Is Michigan seeing a spike in COVID-19 cases?

Michigan COVID-19 data trend as of June 16, 2020.
Michigan COVID-19 data trend as of June 16, 2020. (WDIV)

DETROIT – The short answer is no, but here’s what’s happening:

If you watched any national news coverage of recent virus spikes around the country, you may have been caught off guard seeing Michigan mentioned.

The truth is virus cases have remained slower in the state and deaths have plummeted in recent weeks. Hospitalizations have not increased.

Here’s a look at the data in Michigan:

There is nothing to show a new spike or trend in the wrong direction. The confusion can likely be drawn to simple math. If Michigan has one day with 60 cases, and then another with 180, percentage-wise that’s a spike.

At its peak at the beginning of April, Michigan was reporting more than 1,500 cases a day. For comparison, the state reported 74 new COVID-19 cases on Monday, June 15, and has not had a daily case count of more than 300 since May 31.

NEW June 16, 2020: Michigan reports 125 new cases and 18 additional deaths

But on the ground, we know Michigan labs aren’t consistent in reporting through the week. We know that day-to-day data isn’t very reliable when looking for a trend.

Bottom line: By all key indications, Michigan is not seeing a spike right now. But that doesn’t mean we won’t see a spike at some point in the future. We’re tracking the cases every day, as we have been since March.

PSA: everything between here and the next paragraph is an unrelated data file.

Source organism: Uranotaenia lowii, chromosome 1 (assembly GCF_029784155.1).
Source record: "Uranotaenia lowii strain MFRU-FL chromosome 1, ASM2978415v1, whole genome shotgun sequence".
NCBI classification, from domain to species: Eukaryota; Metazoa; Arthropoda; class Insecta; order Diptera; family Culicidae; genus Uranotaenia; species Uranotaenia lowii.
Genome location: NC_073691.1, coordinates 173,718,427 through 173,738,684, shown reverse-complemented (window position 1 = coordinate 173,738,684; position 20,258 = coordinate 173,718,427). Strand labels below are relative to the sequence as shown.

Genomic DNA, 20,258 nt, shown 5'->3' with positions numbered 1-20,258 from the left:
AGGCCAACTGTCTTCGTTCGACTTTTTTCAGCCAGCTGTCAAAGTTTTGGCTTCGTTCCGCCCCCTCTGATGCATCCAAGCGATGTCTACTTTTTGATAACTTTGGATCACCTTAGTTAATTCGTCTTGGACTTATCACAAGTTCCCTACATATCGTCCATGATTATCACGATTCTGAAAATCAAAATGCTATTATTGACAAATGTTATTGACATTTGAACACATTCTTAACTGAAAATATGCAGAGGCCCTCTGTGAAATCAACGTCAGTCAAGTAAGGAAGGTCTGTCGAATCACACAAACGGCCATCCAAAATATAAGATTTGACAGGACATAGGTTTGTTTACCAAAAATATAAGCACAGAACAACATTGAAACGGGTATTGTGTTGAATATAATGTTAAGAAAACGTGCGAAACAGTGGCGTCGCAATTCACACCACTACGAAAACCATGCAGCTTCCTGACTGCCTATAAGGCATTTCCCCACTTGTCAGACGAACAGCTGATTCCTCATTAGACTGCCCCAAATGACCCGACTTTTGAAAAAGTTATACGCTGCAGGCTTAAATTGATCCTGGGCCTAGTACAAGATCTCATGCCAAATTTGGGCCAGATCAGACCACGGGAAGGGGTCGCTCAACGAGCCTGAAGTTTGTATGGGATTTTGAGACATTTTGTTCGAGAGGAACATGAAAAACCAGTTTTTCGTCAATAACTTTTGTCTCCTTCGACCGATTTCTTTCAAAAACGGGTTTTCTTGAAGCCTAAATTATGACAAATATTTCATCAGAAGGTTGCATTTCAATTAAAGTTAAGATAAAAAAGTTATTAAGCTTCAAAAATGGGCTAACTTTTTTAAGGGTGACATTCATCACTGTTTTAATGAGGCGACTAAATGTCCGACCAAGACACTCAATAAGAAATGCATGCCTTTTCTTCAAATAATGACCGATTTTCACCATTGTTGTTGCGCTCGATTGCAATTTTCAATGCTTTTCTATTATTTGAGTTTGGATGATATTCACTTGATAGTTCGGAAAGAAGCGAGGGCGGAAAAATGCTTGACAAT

Meanwhile, the state of Michigan is slowly reopening in phases. It has been about three months since the state began shutting down due to the pandemic.

The state’s stay-at-home order went into effect on March 23 and was lifted June 1. Michigan is now reopening in phases. Restaurants and retail businesses have been allowed to resume under safety restrictions. People can gather outside in groups of up to 100 people. Outdoor fitness classes and athletic events are allowed, as long as social distancing practices are followed.

ClickOnDetroit has been tracking the daily cases growth factor in Michigan, too. The graph above (or view here) is showing the daily growth factor, which is every day’s new cases divided by new cases on the previous day.

According to Worldometers, which specializes in these types of charts, a growth factor above 1 indicates an increase, while one which remains between 0 and 1 it is a sign of decline, with the quantity eventually becoming zero, while a growth factor constantly above 1 could signal exponential growth.

Michigan’s daily case count has been fluctuating back and forth. As we stated, some days you will see a sharp increase in cases from the previous day’s case count. However, that’s not indicating the long-term trend which shows the state on a steady decline in cases since the end of April.

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